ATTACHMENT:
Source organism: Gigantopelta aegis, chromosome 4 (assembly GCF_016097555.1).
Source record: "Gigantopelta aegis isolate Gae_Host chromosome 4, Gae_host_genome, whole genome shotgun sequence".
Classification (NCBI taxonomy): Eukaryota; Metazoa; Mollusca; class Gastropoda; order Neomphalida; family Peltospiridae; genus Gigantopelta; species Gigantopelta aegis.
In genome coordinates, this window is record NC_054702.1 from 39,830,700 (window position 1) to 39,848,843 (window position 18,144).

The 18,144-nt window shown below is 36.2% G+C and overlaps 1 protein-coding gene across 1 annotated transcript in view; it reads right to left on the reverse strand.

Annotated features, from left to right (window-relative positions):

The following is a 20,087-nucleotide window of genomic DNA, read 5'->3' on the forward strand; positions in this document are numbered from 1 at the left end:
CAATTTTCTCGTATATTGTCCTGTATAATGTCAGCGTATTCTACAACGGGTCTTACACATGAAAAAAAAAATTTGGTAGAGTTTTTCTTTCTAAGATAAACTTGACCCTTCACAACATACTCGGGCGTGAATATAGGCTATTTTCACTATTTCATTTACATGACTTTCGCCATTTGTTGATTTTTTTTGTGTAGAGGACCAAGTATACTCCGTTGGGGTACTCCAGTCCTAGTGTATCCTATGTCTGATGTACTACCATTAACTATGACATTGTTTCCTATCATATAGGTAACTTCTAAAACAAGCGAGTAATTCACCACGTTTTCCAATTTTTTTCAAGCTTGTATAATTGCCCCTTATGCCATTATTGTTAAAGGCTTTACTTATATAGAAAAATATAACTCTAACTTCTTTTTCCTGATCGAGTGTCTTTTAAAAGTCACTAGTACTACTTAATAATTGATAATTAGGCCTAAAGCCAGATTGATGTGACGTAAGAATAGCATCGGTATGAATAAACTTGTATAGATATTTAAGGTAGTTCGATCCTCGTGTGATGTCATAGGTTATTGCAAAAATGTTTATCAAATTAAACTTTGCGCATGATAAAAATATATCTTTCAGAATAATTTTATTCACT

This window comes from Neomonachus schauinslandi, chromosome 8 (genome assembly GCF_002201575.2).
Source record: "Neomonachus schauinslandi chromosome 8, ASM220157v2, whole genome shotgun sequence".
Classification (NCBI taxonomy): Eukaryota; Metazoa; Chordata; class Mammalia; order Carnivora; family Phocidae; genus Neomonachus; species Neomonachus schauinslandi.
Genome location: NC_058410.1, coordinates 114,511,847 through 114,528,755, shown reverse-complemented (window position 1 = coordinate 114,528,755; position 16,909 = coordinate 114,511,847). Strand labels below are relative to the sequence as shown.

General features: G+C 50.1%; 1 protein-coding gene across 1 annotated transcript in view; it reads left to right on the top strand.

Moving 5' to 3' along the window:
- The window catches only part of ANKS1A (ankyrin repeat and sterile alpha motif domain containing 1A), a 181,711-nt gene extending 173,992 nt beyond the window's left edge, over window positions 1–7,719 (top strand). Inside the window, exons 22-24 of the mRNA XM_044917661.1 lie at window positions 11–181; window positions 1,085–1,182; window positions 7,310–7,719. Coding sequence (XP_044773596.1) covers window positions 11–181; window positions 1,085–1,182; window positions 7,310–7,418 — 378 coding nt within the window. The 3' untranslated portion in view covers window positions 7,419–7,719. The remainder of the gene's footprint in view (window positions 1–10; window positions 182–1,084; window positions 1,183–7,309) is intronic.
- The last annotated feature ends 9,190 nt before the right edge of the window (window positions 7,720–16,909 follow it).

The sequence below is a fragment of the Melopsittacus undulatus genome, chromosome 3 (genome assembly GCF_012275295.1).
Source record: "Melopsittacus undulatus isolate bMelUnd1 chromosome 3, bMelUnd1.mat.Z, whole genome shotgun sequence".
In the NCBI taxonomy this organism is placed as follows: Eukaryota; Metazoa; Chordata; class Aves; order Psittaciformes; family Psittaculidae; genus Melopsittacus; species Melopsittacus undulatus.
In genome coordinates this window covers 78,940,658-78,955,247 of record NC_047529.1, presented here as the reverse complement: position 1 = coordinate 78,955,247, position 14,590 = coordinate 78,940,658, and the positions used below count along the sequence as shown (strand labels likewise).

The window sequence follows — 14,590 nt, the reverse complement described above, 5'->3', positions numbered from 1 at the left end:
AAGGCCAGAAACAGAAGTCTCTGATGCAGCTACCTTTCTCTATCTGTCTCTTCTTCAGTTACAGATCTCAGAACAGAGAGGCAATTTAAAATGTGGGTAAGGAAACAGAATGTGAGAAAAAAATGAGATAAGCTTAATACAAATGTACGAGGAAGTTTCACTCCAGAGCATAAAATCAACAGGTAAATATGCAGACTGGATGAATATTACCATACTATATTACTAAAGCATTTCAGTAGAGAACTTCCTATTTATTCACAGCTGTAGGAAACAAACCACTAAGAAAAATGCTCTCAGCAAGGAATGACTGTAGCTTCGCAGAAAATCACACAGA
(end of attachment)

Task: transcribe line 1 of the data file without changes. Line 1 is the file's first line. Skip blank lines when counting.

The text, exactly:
Source organism: Gigantopelta aegis, chromosome 4 (assembly GCF_016097555.1).